Date of Award

January 2015

Document Type

Open Access Thesis

Degree Name

Master of Public Health (MPH)


School of Public Health

First Advisor

Albert Ko



The ecology of Leptospira, the spirochete agent for leptospirosis, in its environmental reservoir is poorly understood. We quantified the presence of pathogenic leptospires in soil and sewage from a high-risk slum community for leptospirosis, and characterized its persistence in this environment.


We collected soil and sewage samples from three sites within a slum community in the city of Salvador, Brazil, and measured the concentration of leptospires using real-time quantitative PCR targeting lipL32, a gene exclusively present in pathogenic Leptospira. Additionally, we investigated the persistence of L. interrogans serovar Copenhageni, the agent for urban leptospirosis, in soil and sewage by performing time-course experiments with in situ mesocosms spiked with live pathogen.


Among 70 soil samples obtained from 41 sites, lipL32 was detected in 22 (31%), with a mean concentration of 11.6 (95% CI: 4.6, 29.2) genome-equivalents (GEq) per g for PCR-positive samples. LipL32 was also detected in seven of the eight sewage samples, with a mean of 0.55 (95% CI: 0.38, 0.81) GEq per mL among PCR-positive samples. Specific attributes of the surrounding environment were not found to be significantly associated with sample positivity. The concentration of lipL32 GEq/g, however, was positively correlated with soil moisture (r2 = 0.50) among PCR-positive samples. In experiments of spiked mesocosms, surface-soil concentrations of Leptospira decayed rapidly over the course of six days, while bacteria situated 5-10cm below the surface persisted at 100-fold higher concentrations during the same time period.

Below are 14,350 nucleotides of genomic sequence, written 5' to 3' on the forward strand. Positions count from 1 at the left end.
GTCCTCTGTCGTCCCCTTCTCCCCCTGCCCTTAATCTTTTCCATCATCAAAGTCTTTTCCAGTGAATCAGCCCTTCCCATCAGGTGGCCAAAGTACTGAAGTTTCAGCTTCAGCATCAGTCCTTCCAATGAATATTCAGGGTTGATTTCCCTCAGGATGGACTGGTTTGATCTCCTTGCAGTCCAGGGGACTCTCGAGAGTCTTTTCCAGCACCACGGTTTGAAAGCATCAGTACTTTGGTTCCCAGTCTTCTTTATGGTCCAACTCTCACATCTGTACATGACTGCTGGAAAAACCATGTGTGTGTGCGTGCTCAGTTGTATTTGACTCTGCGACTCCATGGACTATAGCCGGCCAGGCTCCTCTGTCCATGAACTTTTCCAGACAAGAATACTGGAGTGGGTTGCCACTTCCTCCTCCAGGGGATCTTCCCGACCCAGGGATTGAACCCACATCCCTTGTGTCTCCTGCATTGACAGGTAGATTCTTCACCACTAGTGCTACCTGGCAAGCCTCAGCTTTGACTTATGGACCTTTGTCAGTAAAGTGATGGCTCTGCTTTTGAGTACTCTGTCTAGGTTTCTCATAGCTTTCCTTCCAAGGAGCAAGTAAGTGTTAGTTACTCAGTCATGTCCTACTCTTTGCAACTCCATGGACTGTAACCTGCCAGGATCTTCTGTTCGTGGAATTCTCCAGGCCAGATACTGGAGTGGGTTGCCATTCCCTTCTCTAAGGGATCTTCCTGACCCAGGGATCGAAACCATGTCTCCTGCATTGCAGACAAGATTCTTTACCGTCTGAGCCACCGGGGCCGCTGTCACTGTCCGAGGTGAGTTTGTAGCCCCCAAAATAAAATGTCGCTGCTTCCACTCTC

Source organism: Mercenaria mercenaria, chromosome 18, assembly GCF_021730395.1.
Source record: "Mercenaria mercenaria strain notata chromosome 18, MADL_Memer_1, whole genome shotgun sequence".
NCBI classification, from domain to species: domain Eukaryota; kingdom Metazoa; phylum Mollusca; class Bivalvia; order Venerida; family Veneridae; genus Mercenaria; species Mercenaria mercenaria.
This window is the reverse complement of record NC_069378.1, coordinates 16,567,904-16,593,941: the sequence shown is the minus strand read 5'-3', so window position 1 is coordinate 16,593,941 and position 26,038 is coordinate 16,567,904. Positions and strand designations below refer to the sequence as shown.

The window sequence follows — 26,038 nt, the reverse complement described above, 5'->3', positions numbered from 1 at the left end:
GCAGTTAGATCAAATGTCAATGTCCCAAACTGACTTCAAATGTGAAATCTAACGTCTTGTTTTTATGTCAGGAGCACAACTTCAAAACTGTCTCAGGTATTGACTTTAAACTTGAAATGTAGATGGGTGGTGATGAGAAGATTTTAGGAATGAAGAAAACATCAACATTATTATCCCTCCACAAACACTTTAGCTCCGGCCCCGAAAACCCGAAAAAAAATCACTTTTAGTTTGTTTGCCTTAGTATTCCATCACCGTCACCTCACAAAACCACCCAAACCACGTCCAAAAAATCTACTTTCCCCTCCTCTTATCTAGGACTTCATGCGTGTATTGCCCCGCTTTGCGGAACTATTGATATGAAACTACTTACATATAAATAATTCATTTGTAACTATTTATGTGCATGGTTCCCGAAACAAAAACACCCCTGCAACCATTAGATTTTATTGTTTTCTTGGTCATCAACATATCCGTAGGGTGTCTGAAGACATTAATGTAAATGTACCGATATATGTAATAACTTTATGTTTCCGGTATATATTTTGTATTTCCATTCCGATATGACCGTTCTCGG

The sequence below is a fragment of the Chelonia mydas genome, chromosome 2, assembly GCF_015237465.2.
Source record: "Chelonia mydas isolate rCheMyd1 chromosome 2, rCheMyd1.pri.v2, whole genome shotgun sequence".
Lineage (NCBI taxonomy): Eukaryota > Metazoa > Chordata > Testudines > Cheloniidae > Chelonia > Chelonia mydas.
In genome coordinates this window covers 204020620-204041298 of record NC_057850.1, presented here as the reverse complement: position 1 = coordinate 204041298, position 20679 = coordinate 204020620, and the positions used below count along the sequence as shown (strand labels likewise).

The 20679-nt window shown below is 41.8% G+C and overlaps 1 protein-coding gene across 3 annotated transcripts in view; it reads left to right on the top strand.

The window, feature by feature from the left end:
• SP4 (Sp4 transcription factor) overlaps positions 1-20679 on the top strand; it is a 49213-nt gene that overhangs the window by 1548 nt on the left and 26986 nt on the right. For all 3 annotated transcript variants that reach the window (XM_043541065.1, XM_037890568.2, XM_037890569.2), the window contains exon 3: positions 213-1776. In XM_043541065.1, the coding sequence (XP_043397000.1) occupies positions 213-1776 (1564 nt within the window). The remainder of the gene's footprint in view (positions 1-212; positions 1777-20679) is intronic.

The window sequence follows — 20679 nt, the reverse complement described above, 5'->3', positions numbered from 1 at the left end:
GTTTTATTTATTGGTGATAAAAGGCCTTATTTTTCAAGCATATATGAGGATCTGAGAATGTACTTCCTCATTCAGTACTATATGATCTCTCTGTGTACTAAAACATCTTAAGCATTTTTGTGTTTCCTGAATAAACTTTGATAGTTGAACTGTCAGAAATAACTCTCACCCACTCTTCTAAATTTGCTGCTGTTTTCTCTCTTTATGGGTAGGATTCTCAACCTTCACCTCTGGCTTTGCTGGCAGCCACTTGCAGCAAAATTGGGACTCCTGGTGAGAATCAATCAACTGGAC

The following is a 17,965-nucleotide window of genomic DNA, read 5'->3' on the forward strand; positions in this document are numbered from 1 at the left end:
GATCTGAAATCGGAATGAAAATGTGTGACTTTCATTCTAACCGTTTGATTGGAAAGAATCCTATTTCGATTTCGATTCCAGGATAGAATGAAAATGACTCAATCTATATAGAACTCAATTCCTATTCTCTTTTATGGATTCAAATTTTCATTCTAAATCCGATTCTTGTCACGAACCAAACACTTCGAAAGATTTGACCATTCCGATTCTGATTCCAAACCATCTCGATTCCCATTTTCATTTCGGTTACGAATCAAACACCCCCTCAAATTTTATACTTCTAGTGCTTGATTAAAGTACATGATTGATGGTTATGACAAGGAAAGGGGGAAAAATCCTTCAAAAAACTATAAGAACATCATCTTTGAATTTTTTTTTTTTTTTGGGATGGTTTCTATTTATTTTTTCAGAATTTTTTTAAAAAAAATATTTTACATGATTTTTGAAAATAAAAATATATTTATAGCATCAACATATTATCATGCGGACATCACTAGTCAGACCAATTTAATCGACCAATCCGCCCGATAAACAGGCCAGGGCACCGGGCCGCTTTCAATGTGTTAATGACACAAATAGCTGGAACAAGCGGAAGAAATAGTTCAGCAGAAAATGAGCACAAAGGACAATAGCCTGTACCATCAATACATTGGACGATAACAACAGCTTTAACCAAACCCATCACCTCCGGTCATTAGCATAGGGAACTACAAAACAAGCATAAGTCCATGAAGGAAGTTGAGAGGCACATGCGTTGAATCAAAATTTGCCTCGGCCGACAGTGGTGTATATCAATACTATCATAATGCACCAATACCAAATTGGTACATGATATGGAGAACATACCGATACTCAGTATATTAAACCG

Pathogenic Leptospira are widely distributed in the urban slum environment where endemic transmission of leptospirosis occurs. Specific features of the microenvironment, such as soil moisture, promote abundance and persistence. Yet the overall pathogen load in soil and sewage is low, suggesting that during environmental exposures the infecting inoculum dose may be small. Control measures should therefore emphasize reducing the frequency and duration of contact with contaminated environment among slum residents, in addition to decontaminating and removing transmission sources.


This is an Open Access Thesis.

Open Access

This Article is Open Access